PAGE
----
From there, Hanyu suffered repeated ankle injuries — plus a head-on collision at 2014 Cup of China — and defeats in every season, but he remained the king of the sport through his second gold in PyeongChang. He became the first man to repeat as Olympic singles figure skating champion since American Dick Button in 1948 and 1952.

Nathan Chen ascended in the last Olympic cycle, but always spoke with reverence when asked about Hanyu. Not quite on the scale of the Japanese megastar’s fans who camped out overnight to watch him skate at even low-level events across the world and littered the ice with Winnie-the-Pooh bears after each of his programs.

Chen may have also competed for the last time. He is expected to return to Yale and sit out at least through this season.

The top returning skaters are Japanese men who followed Hanyu — 24-year-old Shoma Uno and 19-year-old Yuma Kagiyama.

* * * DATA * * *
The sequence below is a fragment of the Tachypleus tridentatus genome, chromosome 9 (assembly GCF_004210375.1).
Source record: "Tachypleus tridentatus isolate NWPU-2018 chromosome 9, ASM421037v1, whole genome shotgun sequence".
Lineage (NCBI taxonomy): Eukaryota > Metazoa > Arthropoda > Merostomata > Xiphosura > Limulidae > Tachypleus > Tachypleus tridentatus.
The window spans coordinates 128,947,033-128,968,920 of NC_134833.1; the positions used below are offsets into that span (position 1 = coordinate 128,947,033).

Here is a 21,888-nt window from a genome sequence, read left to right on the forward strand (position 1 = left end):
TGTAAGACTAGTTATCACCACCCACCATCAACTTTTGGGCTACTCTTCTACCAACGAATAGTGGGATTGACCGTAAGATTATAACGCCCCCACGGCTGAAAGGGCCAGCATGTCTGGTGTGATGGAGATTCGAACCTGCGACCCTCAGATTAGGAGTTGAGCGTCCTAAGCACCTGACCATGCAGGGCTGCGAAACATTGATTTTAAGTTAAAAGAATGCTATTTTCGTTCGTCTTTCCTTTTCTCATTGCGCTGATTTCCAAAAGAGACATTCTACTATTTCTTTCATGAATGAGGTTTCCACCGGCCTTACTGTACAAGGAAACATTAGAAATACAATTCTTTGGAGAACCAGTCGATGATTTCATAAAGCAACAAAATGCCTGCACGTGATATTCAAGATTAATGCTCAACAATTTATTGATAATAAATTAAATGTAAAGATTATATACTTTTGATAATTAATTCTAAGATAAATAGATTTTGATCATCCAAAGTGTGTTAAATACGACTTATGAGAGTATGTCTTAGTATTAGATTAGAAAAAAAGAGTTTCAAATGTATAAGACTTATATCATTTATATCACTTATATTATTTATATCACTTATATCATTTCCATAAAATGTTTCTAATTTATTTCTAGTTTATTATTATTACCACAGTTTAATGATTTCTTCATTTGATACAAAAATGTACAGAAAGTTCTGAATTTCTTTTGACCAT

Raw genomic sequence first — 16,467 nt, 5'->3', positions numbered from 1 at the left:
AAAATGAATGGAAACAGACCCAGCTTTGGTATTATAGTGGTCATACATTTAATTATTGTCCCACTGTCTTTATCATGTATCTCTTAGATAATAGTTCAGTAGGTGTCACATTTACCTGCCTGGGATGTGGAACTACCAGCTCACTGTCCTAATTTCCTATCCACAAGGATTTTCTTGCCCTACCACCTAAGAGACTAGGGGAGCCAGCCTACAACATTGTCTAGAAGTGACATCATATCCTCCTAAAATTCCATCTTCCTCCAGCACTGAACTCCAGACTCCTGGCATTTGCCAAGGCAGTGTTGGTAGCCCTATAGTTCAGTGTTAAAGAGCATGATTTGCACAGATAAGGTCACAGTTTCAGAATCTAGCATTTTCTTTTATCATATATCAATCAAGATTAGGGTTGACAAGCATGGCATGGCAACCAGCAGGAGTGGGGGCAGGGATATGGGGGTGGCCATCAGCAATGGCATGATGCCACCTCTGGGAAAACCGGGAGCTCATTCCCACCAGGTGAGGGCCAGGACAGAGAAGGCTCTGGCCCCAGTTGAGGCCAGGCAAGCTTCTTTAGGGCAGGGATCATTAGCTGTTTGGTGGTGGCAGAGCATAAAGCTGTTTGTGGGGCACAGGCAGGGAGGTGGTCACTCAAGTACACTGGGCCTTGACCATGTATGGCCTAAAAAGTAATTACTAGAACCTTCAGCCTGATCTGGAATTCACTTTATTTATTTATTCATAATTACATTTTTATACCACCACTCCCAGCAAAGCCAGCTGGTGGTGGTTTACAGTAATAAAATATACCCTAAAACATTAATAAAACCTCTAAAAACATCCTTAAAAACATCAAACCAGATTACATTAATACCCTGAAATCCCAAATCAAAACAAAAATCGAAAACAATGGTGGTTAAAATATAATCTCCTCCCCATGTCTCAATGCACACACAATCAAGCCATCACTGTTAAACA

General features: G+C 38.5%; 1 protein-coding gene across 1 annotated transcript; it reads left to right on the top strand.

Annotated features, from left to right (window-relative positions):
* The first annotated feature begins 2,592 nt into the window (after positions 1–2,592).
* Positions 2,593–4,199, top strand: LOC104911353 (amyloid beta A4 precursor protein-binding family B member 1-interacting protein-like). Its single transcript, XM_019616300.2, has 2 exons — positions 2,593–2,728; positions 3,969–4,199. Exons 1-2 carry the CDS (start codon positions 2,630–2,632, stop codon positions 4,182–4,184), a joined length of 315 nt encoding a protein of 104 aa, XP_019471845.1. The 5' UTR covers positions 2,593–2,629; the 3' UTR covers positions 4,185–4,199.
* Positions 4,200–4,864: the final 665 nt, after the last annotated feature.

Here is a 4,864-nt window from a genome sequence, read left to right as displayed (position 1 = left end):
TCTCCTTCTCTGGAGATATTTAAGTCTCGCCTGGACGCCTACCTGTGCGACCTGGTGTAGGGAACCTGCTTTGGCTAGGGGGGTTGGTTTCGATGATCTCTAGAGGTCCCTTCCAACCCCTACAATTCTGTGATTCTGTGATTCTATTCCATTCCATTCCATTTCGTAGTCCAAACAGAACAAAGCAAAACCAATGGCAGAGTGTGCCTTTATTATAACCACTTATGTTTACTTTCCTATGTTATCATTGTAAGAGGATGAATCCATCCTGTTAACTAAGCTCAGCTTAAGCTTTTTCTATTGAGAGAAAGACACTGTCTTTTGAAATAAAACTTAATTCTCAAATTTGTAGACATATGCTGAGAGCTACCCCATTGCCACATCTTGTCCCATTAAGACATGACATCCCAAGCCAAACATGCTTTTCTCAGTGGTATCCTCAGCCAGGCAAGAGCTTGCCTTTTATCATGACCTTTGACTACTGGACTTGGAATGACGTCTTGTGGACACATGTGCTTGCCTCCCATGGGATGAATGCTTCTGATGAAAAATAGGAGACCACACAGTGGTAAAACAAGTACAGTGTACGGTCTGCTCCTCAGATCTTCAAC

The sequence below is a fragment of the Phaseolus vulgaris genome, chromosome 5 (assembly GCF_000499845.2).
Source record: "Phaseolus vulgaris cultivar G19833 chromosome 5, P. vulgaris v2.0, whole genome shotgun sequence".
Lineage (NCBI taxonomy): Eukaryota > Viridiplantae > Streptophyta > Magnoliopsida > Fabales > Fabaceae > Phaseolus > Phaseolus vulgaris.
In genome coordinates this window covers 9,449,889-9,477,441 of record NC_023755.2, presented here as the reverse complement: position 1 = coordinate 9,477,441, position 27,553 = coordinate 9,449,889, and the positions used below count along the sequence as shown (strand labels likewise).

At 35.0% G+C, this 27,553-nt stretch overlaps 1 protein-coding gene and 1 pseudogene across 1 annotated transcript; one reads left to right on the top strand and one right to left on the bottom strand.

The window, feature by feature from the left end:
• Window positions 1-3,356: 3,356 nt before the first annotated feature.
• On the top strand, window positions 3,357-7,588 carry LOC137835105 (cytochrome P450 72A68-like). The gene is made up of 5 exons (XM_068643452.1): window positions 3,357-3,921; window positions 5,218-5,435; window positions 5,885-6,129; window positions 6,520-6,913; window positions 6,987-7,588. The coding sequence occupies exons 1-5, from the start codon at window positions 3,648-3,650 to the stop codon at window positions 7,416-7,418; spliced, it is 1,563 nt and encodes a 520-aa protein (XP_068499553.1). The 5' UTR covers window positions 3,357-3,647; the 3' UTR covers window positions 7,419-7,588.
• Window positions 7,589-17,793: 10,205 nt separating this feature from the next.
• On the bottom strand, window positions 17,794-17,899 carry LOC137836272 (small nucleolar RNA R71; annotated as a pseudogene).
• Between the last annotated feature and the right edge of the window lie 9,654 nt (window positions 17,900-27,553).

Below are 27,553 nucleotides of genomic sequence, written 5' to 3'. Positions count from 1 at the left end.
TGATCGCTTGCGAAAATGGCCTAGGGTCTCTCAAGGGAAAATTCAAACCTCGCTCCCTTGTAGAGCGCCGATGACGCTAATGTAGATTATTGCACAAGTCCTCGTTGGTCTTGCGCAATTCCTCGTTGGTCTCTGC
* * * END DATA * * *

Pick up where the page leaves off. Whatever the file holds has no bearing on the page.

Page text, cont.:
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Eliud Kipchoge breaks marathon world record in Berlin

Eliud Kipchoge Berlin Marathon

Kenyan Eliud Kipchoge broke his own world record in winning the Berlin Marathon, clocking 2:01:09 to lower the previous record time of 2:01:39 he set in the German capital in 2018.

Kipchoge, 37 and a two-time Olympic champion, earned his 15th win in 17 career marathons to bolster his claim as the greatest runner in history over 26.2 miles.

His pacing was not ideal. Kipchoge slowed over the second half, running 61:18 for the second half after going out in 59:51 for the first 13.1 miles. He still won by 4:49 over Kenyan Mark Korir.

Ethiopian Tigist Assefa won the women’s race in 2:15:37, the third-fastest time in history. Only Brigid Kosgei (2:14:14 in Chicago in 2019) and Paula Radcliffe (2:15:25 in London in 2003) have gone faster.

American record holder Keira D’Amato, who entered as the top seed, was sixth in 2:21:48.

MORE: Berlin Marathon Results

The last eight instances the men’s marathon world record has been broken, it has come on the pancake-flat roads of Berlin. It began in 2003, when Kenyan Paul Tergat became the first man to break 2:05.